Okta Hacker Stole Data From ‘All’ Customer Support Users, Admits Company

The hacker may use the stolen information to target ‘Okta customers via phishing or social engineering attacks,’ the firm said.
Okta Hacker Stole Data From ‘All’ Customer Support Users, Admits Company
People's miniatures are seen in front of an Okta logo in this illustration taken on March 22, 2022. (Dado Ruvic/Illustration/Reuters)
Naveen Athrappully

Identity-management firm Okta admitted that all its customer support-system users were impacted by a hack in September after earlier claiming that “less than 1 percent” were affected by the breach.

The threat actor of the Sept. 28 hacking attack downloaded a report containing the following information of “all Okta customer support system users”: full name, username, email, address, phone, mobile, last login, account created date, company name, address, user type, date of last password change, role: name, role: description, and time zone, the company said in a Nov. 29 post. For 99.6 percent of users, the only contact information recorded in the report was full name and address.

San Francisco-based Okta’s admission that “all” customer support system users were impacted by the breach is a big change from its earlier Nov. 3 report which said that only “134 Okta customers, or less than 1 percent of Okta customers” were affected.

Okta offers identity-management solutions to businesses, allowing them to provide employees with a single sign-on (SSO) option. An SSO allows users to access the entirety of their company’s network applications by entering login credentials a single time. This offering basically makes Okta a high-profile target for hackers.

“While we do not have direct knowledge or evidence that this information is being actively exploited, there is a possibility that the threat actor may use this information to target Okta customers via phishing or social engineering attacks,” the company said about the breach.

Users sign into Okta’s customer support systems with the same accounts they use in their own “Okta org” accounts. In addition, many users of the customer support system are also Okta administrators.

As such, the company insisted “these users have multi-factor authentication (MFA) enrolled to protect not only the customer support system, but also to secure access to their Okta admin console(s).”

News of the hack sent shares of Okta down by as much as 7 percent in pre-market trading on Wednesday morning. Shares recovered later.

Okta was scheduled to release its third-quarter earnings details after the stock market closed. But the company moved up the earnings declaration to the morning, reporting better-than-expected earnings and revenue.

After closing at $72.61 on Nov. 28, its shares fell to around $68.24 on Nov. 29. As of 08:25 am ET on Nov. 30, it was trading at $70.75.

Back in October, when Okta first disclosed the hack, the news had pushed down the company’s stock price by over 11 percent, wiping out around $2 billion in market capitalization.

Hacking Okta

The threat actor gained access to Okta customer accounts between Sept. 28 and Oct. 17. A few days later, on Oct. 19, Okta advised customers about the security incident.

Hackers gained access to customer information via a service account that was stored in Okta networks. This service account had permissions to view and update customer support cases.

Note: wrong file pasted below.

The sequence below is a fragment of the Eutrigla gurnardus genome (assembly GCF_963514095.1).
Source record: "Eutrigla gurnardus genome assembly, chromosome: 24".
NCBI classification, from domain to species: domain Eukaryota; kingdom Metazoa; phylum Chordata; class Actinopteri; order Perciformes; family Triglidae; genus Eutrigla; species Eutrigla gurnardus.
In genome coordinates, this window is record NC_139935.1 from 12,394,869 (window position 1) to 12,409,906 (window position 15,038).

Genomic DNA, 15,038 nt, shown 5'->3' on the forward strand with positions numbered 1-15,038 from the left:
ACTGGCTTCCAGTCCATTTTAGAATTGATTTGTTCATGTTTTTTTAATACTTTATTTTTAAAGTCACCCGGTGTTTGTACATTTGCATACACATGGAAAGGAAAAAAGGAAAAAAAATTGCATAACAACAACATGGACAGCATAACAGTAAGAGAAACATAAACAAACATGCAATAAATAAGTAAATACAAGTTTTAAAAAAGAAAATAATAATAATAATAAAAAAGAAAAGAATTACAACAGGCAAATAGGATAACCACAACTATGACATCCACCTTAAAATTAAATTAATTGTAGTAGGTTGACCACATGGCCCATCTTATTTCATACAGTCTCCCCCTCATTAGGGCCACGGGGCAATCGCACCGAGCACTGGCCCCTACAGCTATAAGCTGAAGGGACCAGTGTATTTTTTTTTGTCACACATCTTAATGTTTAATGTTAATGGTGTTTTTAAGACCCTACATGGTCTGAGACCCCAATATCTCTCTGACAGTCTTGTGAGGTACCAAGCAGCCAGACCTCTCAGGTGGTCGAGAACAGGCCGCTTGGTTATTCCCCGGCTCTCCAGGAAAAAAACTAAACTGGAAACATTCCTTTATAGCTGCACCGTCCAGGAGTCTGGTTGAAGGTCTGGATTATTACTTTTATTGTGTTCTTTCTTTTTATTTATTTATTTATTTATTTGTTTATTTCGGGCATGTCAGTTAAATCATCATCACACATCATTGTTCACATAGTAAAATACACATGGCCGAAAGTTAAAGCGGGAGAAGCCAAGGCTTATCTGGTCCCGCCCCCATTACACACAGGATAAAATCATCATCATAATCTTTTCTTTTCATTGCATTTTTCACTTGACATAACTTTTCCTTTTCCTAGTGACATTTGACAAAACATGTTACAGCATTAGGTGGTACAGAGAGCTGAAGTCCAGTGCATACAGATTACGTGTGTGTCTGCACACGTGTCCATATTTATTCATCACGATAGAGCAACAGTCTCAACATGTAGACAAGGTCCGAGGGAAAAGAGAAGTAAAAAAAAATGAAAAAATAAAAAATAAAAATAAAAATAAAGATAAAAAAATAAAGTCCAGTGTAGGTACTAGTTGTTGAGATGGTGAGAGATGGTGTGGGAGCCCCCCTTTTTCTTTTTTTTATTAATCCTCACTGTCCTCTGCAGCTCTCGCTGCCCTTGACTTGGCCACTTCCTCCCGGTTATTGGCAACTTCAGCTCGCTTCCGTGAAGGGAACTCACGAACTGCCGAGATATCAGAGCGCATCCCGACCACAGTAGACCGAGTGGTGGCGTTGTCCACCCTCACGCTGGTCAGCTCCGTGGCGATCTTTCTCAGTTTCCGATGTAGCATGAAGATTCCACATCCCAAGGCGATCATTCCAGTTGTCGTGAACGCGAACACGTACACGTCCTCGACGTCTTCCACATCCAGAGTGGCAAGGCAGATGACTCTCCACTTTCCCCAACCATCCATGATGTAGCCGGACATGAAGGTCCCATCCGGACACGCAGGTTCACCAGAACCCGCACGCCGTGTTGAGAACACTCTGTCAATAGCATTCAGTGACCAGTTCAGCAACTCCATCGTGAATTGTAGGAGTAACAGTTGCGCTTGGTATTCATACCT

During company investigation, Okta found that the username and password of the service account ended up getting stored in an employee’s personal Google account.

The “most likely” explanation of how the hacker gained access to the service account is that the employee’s personal Google account or device was accessed, exposing them to the service account credentials, the company stated.

Additional reports and support cases containing information of Okta certified users and some Okta Customer Identity Cloud (CIC) customer contacts were also accessed by the hackers. Certain employee information was also included in these compromised reports.

However, “this contact information does not include user credentials or sensitive personal data,” Okta said. “We are working with a third-party digital forensics firm to validate our findings and we will be sharing the report with customers upon completion.”

Okta has previously faced several security breaches. In March last year, the company announced that the data of 366 customers were accessed by a malicious actor via an outside contractor of the firm.

In December 2022, Okta said that a hacker accessed its source code. No “unauthorized access to customer data” was identified during this breach.

This month, Okta reported that nearly 5,000 current and former employees had their sensitive health information exposed during a security breach. However, this data infringement did not happen at Okta but at a third-party vendor called Rightway Healthcare.

As to the Sept. 28 hacking attack, the company is now advising all customers to implement the following security measures in addition to multi-factor authentication (MFA) to “defend against potential attacks”:
  • Admin session binding: This feature would require administrators to reauthenticate in case their session gets used by an IP address from a different ASN (Autonomous System Number). “Okta strongly recommends customers enable this feature to further secure admin sessions.”
  • Admin session timeout: An Admin console timeout has been introduced, with the default set to 12-hour session duration and 15 minutes of idle time.
  • Phishing awareness: “Okta customers should be vigilant of phishing attempts that target their employees and especially wary of social engineering attempts that target their IT Help Desks and related service providers,” the company said.